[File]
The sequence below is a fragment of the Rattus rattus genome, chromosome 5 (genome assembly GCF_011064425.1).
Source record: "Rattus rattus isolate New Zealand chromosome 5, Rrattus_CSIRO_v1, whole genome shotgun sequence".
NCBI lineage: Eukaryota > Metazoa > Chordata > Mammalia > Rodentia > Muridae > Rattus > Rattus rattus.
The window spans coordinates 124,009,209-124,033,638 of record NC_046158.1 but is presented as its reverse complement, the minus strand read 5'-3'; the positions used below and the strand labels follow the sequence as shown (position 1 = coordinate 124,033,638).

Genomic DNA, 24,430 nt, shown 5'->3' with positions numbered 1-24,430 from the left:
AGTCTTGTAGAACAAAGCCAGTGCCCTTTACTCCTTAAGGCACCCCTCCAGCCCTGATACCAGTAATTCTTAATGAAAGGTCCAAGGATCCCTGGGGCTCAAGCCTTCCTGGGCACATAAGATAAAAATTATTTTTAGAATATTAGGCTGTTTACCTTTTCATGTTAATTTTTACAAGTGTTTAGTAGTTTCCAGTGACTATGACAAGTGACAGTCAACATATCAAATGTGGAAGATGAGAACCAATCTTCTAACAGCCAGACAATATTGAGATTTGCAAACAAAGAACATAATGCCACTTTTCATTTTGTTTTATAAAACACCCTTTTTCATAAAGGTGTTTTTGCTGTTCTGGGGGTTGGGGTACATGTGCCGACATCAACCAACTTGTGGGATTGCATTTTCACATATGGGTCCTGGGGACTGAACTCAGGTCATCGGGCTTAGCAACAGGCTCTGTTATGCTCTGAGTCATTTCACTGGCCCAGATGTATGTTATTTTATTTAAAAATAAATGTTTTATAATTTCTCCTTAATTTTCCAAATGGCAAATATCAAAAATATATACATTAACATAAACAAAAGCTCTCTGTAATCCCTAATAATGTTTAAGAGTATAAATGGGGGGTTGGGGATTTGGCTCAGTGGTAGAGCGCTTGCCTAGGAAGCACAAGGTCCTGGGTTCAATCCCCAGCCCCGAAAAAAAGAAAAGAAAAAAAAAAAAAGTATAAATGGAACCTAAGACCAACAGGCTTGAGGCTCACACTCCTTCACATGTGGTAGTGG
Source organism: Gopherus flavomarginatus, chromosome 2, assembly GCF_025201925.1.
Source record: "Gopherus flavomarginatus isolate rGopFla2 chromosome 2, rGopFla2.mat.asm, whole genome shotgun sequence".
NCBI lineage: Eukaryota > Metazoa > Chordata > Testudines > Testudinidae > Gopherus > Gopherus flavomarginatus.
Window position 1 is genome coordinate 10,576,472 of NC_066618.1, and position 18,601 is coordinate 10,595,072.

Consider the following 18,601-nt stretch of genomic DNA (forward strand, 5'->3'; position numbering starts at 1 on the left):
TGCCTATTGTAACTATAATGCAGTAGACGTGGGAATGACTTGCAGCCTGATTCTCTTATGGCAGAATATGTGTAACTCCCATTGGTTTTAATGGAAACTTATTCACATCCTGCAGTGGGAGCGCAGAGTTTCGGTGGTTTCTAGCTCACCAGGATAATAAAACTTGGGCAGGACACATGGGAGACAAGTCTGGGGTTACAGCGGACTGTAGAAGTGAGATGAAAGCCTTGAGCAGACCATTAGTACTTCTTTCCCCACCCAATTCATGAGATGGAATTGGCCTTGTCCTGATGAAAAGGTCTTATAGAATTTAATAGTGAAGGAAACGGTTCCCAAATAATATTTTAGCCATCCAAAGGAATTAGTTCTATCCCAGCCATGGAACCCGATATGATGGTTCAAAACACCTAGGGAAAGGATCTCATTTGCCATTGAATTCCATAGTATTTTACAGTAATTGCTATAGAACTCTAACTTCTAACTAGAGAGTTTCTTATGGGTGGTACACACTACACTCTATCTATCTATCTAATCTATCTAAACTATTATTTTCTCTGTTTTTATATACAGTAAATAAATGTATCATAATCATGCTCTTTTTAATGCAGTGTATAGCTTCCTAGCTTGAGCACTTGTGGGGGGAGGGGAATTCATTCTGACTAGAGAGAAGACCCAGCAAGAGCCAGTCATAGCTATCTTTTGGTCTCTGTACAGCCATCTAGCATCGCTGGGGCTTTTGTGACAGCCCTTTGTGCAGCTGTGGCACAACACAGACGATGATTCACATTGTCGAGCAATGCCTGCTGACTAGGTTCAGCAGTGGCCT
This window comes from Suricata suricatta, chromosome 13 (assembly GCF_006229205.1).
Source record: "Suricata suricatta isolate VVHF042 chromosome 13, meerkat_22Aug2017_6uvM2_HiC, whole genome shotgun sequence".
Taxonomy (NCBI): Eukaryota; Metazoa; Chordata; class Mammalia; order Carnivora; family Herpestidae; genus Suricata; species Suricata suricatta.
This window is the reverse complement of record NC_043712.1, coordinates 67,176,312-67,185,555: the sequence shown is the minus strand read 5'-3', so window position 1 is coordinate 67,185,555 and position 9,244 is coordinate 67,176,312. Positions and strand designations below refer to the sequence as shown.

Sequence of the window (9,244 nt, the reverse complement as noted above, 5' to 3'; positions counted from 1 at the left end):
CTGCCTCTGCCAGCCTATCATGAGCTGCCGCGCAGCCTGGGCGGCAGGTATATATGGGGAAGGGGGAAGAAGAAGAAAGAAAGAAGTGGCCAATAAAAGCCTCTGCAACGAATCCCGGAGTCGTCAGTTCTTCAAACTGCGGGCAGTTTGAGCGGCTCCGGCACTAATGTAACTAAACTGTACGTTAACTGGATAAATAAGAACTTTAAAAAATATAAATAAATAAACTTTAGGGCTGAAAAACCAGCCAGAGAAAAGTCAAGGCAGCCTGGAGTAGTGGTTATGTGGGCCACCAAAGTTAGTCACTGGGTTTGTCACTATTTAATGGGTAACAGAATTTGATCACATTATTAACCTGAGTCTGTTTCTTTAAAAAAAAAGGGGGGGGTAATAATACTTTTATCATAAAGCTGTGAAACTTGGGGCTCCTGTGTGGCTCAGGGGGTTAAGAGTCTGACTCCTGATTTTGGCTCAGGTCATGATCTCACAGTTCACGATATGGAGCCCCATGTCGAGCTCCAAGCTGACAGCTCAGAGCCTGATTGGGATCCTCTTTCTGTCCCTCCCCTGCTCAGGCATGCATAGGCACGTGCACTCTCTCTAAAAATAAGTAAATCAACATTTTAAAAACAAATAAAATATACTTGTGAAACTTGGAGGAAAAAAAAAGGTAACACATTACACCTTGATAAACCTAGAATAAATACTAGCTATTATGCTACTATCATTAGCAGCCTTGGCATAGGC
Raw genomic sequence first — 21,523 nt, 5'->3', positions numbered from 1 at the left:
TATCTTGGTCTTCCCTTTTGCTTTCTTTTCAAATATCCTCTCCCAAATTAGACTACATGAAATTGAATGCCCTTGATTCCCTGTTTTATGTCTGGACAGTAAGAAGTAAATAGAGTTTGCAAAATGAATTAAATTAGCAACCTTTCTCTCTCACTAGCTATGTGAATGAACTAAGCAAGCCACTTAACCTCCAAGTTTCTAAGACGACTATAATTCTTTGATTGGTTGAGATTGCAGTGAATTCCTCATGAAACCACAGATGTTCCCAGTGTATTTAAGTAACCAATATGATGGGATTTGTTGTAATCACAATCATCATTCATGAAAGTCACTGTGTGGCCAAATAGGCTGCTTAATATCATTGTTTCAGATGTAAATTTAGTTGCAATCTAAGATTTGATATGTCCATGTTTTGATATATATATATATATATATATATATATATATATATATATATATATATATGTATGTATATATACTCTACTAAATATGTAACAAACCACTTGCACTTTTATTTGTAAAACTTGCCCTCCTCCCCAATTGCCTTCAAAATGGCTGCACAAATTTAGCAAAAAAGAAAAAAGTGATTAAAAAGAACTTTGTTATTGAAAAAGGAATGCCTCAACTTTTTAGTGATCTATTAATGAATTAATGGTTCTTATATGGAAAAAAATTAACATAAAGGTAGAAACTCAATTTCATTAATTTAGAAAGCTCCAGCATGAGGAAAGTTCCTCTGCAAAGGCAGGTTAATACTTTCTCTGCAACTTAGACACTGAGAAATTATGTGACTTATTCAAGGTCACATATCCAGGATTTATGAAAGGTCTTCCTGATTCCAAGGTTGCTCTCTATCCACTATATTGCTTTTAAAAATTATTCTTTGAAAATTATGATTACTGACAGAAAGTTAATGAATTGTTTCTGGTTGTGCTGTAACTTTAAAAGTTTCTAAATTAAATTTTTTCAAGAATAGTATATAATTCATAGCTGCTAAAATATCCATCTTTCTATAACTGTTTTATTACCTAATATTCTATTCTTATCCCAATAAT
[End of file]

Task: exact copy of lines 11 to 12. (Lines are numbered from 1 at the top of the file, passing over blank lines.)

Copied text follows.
Consider the following 18,601-nt stretch of genomic DNA (forward strand, 5'->3'; position numbering starts at 1 on the left):
TGCCTATTGTAACTATAATGCAGTAGACGTGGGAATGACTTGCAGCCTGATTCTCTTATGGCAGAATATGTGTAACTCCCATTGGTTTTAATGGAAACTTATTCACATCCTGCAGTGGGAGCGCAGAGTTTCGGTGGTTTCTAGCTCACCAGGATAATAAAACTTGGGCAGGACACATGGGAGACAAGTCTGGGGTTACAGCGGACTGTAGAAGTGAGATGAAAGCCTTGAGCAGACCATTAGTACTTCTTTCCCCACCCAATTCATGAGATGGAATTGGCCTTGTCCTGATGAAAAGGTCTTATAGAATTTAATAGTGAAGGAAACGGTTCCCAAATAATATTTTAGCCATCCAAAGGAATTAGTTCTATCCCAGCCATGGAACCCGATATGATGGTTCAAAACACCTAGGGAAAGGATCTCATTTGCCATTGAATTCCATAGTATTTTACAGTAATTGCTATAGAACTCTAACTTCTAACTAGAGAGTTTCTTATGGGTGGTACACACTACACTCTATCTATCTATCTAATCTATCTAAACTATTATTTTCTCTGTTTTTATATACAGTAAATAAATGTATCATAATCATGCTCTTTTTAATGCAGTGTATAGCTTCCTAGCTTGAGCACTTGTGGGGGGAGGGGAATTCATTCTGACTAGAGAGAAGACCCAGCAAGAGCCAGTCATAGCTATCTTTTGGTCTCTGTACAGCCATCTAGCATCGCTGGGGCTTTTGTGACAGCCCTTTGTGCAGCTGTGGCACAACACAGACGATGATTCACATTGTCGAGCAATGCCTGCTGACTAGGTTCAGCAGTGGCCT